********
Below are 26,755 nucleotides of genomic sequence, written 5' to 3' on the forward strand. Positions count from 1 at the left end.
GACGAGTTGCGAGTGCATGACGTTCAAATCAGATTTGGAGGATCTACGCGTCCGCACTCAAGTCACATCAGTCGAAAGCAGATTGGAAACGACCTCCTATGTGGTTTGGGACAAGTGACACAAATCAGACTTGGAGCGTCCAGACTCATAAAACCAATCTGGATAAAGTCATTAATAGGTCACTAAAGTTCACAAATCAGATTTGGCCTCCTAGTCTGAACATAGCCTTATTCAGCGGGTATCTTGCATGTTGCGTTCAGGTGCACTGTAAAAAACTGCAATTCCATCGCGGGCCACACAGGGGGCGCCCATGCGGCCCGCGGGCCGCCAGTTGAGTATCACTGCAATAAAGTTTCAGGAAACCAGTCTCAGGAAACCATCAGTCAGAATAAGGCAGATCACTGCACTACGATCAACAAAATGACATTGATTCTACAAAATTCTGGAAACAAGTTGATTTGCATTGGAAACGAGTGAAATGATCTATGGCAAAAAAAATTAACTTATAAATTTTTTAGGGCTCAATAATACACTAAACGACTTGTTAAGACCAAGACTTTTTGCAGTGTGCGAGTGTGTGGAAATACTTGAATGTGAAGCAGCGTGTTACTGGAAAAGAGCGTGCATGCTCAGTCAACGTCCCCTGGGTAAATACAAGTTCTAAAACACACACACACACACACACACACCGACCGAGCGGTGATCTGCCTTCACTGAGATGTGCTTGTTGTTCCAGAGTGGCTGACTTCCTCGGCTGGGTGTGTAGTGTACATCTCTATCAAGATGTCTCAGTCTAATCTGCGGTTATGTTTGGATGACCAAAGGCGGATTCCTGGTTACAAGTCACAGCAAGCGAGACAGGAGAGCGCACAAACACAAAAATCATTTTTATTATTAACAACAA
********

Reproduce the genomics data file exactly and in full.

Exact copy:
Below are 26,755 nucleotides of genomic sequence, written 5' to 3' on the forward strand. Positions count from 1 at the left end.
GACGAGTTGCGAGTGCATGACGTTCAAATCAGATTTGGAGGATCTACGCGTCCGCACTCAAGTCACATCAGTCGAAAGCAGATTGGAAACGACCTCCTATGTGGTTTGGGACAAGTGACACAAATCAGACTTGGAGCGTCCAGACTCATAAAACCAATCTGGATAAAGTCATTAATAGGTCACTAAAGTTCACAAATCAGATTTGGCCTCCTAGTCTGAACATAGCCTTATTCAGCGGGTATCTTGCATGTTGCGTTCAGGTGCACTGTAAAAAACTGCAATTCCATCGCGGGCCACACAGGGGGCGCCCATGCGGCCCGCGGGCCGCCAGTTGAGTATCACTGCAATAAAGTTTCAGGAAACCAGTCTCAGGAAACCATCAGTCAGAATAAGGCAGATCACTGCACTACGATCAACAAAATGACATTGATTCTACAAAATTCTGGAAACAAGTTGATTTGCATTGGAAACGAGTGAAATGATCTATGGCAAAAAAAATTAACTTATAAATTTTTTAGGGCTCAATAATACACTAAACGACTTGTTAAGACCAAGACTTTTTGCAGTGTGCGAGTGTGTGGAAATACTTGAATGTGAAGCAGCGTGTTACTGGAAAAGAGCGTGCATGCTCAGTCAACGTCCCCTGGGTAAATACAAGTTCTAAAACACACACACACACACACACACACCGACCGAGCGGTGATCTGCCTTCACTGAGATGTGCTTGTTGTTCCAGAGTGGCTGACTTCCTCGGCTGGGTGTGTAGTGTACATCTCTATCAAGATGTCTCAGTCTAATCTGCGGTTATGTTTGGATGACCAAAGGCGGATTCCTGGTTACAAGTCACAGCAAGCGAGACAGGAGAGCGCACAAACACAAAAATCATTTTTATTATTAACAACAA